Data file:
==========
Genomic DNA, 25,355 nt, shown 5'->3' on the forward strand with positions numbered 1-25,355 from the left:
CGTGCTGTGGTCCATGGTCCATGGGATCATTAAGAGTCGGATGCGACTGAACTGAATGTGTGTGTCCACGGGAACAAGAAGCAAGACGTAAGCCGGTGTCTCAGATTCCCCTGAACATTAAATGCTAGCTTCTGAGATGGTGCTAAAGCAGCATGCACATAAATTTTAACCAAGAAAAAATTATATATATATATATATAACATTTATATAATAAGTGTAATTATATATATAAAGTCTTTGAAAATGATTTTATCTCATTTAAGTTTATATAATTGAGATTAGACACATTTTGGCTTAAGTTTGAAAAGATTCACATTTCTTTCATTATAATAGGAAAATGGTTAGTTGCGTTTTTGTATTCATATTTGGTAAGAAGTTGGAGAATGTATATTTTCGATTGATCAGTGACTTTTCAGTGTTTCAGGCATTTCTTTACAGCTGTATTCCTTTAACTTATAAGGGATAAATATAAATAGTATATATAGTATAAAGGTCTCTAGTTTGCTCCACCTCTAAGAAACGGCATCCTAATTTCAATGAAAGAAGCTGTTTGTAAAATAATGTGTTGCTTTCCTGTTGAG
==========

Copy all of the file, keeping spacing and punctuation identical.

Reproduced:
Genomic DNA, 25,355 nt, shown 5'->3' on the forward strand with positions numbered 1-25,355 from the left:
CGTGCTGTGGTCCATGGTCCATGGGATCATTAAGAGTCGGATGCGACTGAACTGAATGTGTGTGTCCACGGGAACAAGAAGCAAGACGTAAGCCGGTGTCTCAGATTCCCCTGAACATTAAATGCTAGCTTCTGAGATGGTGCTAAAGCAGCATGCACATAAATTTTAACCAAGAAAAAATTATATATATATATATATAACATTTATATAATAAGTGTAATTATATATATAAAGTCTTTGAAAATGATTTTATCTCATTTAAGTTTATATAATTGAGATTAGACACATTTTGGCTTAAGTTTGAAAAGATTCACATTTCTTTCATTATAATAGGAAAATGGTTAGTTGCGTTTTTGTATTCATATTTGGTAAGAAGTTGGAGAATGTATATTTTCGATTGATCAGTGACTTTTCAGTGTTTCAGGCATTTCTTTACAGCTGTATTCCTTTAACTTATAAGGGATAAATATAAATAGTATATATAGTATAAAGGTCTCTAGTTTGCTCCACCTCTAAGAAACGGCATCCTAATTTCAATGAAAGAAGCTGTTTGTAAAATAATGTGTTGCTTTCCTGTTGAG